One might expect to see the Rhode Island premiere of a Sarah Ruhl piece at one of the state’s larger, more established venues. Her In The Next Room was a smash at 2nd Story, as was Trinity’s run of her Dead Man’s Cell Phone. However, audiences first experienced the sublime Eurydice at a high school in South Kingstown, courtesy of Contemporary Theater Company, so it is not entirely without precedent that one of our burgeoning new independents, Epic Theatre Company, would grab first shot at presenting Ruhl’s grandly ambitious but deceptively simple opus, Passion Play.
Epic Theatre works out of the Zabinski Studio in Pawtucket’s Hope Artiste Village complex, a white-walled black box that nonetheless works despite its lack of technical finesse. Regardless of their constrained space, Epic is interested in theatre writ large and, certainly, Passion Play is concerned about the largest topics – God, religion, politics, faith, love and, of course, theatre itself. How all of the former combine and become distilled into the latter gives Ruhl ample material to explore what could be three hours of sprawling platitudes but is actually a neat little triptych of encapsulated soap operas.
Each act concerns a group of well-intentioned thespians who live and breathe their local presentation of the New Testament climax, striving for the favor of the local audiences and, ultimately, of God. Seen over the course of several centuries, with appearances by Queen Elizabeth, Hitler and Reagan (all played with an understated wink and nod by Epic founder Kevin Broccoli), the three troupes share episodes of passion mirroring and informed by the Biblical struggles they seek to portray on their stages.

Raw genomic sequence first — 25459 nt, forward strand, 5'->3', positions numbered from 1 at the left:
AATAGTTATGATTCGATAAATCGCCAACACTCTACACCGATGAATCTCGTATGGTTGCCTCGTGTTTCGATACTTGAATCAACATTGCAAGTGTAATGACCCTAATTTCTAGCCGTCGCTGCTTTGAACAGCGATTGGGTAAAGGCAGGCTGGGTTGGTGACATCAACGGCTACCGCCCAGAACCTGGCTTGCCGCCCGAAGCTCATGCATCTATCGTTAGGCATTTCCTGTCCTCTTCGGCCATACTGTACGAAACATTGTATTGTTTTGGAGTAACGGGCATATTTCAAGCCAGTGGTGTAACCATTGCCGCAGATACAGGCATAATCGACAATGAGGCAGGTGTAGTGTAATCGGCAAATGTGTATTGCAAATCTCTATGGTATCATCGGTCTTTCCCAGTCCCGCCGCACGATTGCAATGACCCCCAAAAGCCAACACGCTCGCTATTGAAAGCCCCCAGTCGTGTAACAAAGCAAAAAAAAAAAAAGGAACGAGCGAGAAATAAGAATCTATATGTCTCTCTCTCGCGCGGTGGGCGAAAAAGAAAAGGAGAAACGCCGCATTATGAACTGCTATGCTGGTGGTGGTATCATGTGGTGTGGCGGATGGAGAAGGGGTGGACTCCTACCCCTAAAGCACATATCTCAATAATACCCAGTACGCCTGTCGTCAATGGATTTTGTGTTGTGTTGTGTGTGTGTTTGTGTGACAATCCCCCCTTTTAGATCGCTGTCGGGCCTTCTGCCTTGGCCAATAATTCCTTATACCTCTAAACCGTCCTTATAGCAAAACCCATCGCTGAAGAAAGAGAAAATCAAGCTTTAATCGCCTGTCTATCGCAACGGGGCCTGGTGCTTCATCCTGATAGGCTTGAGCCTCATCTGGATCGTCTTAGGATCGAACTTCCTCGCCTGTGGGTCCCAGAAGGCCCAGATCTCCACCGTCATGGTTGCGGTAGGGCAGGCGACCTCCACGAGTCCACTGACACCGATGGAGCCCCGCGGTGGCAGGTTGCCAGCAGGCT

Charles Lafond is subtle, yet beatific as he carries the part of the actor who earnestly tries to bring Christ to life (and death). The natural backstage affairs ensue, reflecting and perverting the Jesus-Magdalene-Mother Mary triangle, taking the questions of historical Jesus’ human passions to new heights. Elizabeth Labrecque’s Mary is forever struggling with lust and reputation while Sarah Barlow (coming straight off of Epic’s essential Mr. Marmalade) shines as the world-weary Magdalene figure, always wiser than the virgin and given many of the play’s ultimate truths.
The true pivot, however, is the Pontius Pilate/Satan character who must forever live in jealously of Jesus both onstage and off. Patrick Cullen drives the entire cast, bringing a visceral ferocity to each of the three men he portrays. The playwright is careful to distinguish that the Pontius character is, in life, a fish gutter, while Lafond’s “John,” as Jesus, simply catches them. As the Biblical Jesus was a “fisher of men,” Cullen must live throughout each act with his fate as one who must destroy men even as he gazes heavenward. As the second act explores Nazi-era Germany and Jesus’ Jewish heritage is downplayed, Cullen channels Inglourious Bastards’ Christoph Waltz and tempts Jesus into a wilderness of forbidden love.
Also of note is Meghan Rose Donnelly as the choric village idiot/child who remains untainted by the blindness and prejudices around her. Donnelly’s ability to conjure wonder, pathos and simple love is the perfect counterpoint to Cullen’s powerful assault on the stage.
In the end, this is a big play on a small stage and it works wonderfully despite that limitation. Attempts at lighting cues and some of the staging elements are not fully baked enough to work well in such a basic setting. However, the production will move from Zabinski to the Contemporary Theater Co. in Wakefield for January 18 and 19, perhaps allowing this essential production to shine even brighter.
The production can be seen at Epic through December 16. Email email@example.com for reservations. $12-$15. Epic Theatre Company, 999 Main Street, Pawtucket.